Validation of Texas beef jerky processing
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This study evaluated the thermal drying process commonly used by small and very small beef jerky operations in Texas. It was intended to determine the impact of relative humidity on the production of beef jerky and to provide documentation to beef jerky producers to support their Hazard Analysis and Critical Control Point programs. This project was divided into two phases: Phase I provided a low level of relative humidity (15-25%), whereas Phase II provided a high level (100%) for 25% of the cooking cycle. Both phases consisted of three trials, each representing one of the treatments (n=18) applied to the samples. The first treatment served as the control group and included samples that were non-inoculated, while the other two treatments included inoculations of samples with a bovine fecal slurry and rifampicin-resistant Salmonella Typhimurium. Each of the three treatments for both phases was analyzed for reduction of microbial levels in addition to temperature and product composition. Once the two phases had been completed and all data were analyzed, it was concluded that there was not a statistical difference between the level of reduction for Aerobic Plate Counts, coliforms, Escherichia coli and Salmonella provided by Phase I with low humidity and Phase II with high humidity. Both levels of humidity provided similar levels of reduction within each trial, suggesting that the level of humidity does not have a great impact on the level of microbial reduction achieved. However, this study did not provide the adequate level of initial inoculation levels to support the required 6.5 log reduction stated in 9 CFR 318.7. Inoculation levels were lower than 6.5 logs for all three treatments in both phases, resulting in lower levels of overall reduction. Therefore, based upon the information provided by this study, it cannot be concluded that a low level of humidity will achieve a 6.5 log reduction as mandated in 9 CFR 318.17.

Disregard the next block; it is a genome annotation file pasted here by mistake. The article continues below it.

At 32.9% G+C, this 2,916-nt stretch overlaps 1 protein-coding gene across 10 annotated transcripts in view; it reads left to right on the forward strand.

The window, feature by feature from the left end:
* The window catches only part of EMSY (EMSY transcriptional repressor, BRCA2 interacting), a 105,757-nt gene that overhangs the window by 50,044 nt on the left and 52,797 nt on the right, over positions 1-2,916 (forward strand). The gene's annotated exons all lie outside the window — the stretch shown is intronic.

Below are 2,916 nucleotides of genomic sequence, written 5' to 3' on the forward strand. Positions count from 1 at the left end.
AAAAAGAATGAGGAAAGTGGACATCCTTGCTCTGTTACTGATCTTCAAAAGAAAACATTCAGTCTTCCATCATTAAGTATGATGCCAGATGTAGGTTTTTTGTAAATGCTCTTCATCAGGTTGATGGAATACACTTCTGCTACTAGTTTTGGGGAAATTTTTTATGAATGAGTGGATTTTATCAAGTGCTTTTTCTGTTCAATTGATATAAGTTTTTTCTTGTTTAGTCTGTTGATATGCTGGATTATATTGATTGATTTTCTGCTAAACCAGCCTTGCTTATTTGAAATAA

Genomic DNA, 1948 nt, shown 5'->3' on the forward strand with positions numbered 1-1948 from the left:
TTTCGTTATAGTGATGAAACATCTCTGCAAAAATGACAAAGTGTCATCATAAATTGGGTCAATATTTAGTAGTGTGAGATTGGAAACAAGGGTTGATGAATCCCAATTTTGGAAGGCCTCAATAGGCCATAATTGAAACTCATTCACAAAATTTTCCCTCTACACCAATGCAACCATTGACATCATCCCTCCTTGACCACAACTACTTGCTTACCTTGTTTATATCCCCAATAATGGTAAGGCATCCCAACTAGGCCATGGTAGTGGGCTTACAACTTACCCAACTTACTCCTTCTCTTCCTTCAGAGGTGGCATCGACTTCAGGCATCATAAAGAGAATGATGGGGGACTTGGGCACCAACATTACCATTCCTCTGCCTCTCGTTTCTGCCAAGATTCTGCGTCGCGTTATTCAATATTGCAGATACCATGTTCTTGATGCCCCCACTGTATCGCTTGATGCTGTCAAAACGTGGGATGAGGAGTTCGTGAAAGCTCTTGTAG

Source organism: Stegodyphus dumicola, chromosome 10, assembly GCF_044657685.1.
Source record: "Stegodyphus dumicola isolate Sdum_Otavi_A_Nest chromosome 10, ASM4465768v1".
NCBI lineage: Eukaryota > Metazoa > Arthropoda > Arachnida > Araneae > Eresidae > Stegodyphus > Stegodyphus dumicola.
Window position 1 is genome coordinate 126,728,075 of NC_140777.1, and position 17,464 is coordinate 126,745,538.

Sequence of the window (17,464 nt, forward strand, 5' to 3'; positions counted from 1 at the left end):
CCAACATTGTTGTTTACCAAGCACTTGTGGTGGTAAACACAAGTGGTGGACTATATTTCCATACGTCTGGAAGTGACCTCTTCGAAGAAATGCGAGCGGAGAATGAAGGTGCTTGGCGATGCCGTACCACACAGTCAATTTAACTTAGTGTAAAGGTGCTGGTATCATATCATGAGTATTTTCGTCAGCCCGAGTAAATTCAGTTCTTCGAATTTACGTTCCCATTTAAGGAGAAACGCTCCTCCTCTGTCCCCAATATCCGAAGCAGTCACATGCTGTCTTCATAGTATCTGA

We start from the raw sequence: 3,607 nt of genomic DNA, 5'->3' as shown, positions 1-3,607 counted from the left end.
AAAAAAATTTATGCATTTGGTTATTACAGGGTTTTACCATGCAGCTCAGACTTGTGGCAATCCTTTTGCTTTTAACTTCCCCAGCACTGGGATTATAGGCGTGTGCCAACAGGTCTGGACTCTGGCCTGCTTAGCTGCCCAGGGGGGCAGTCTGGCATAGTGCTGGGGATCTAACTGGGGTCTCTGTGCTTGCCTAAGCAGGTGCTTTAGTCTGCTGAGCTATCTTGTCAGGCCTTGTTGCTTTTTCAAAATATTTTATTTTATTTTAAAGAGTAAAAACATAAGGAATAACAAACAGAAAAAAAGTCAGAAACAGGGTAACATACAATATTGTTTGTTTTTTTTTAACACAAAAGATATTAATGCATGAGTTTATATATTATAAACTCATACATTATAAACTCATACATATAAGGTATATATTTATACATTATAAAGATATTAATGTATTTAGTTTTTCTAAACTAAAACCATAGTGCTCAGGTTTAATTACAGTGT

Espitia, Felicia Danielle (2006). Validation of Texas beef jerky processing. Master's thesis, Texas A&M University. Available electronically from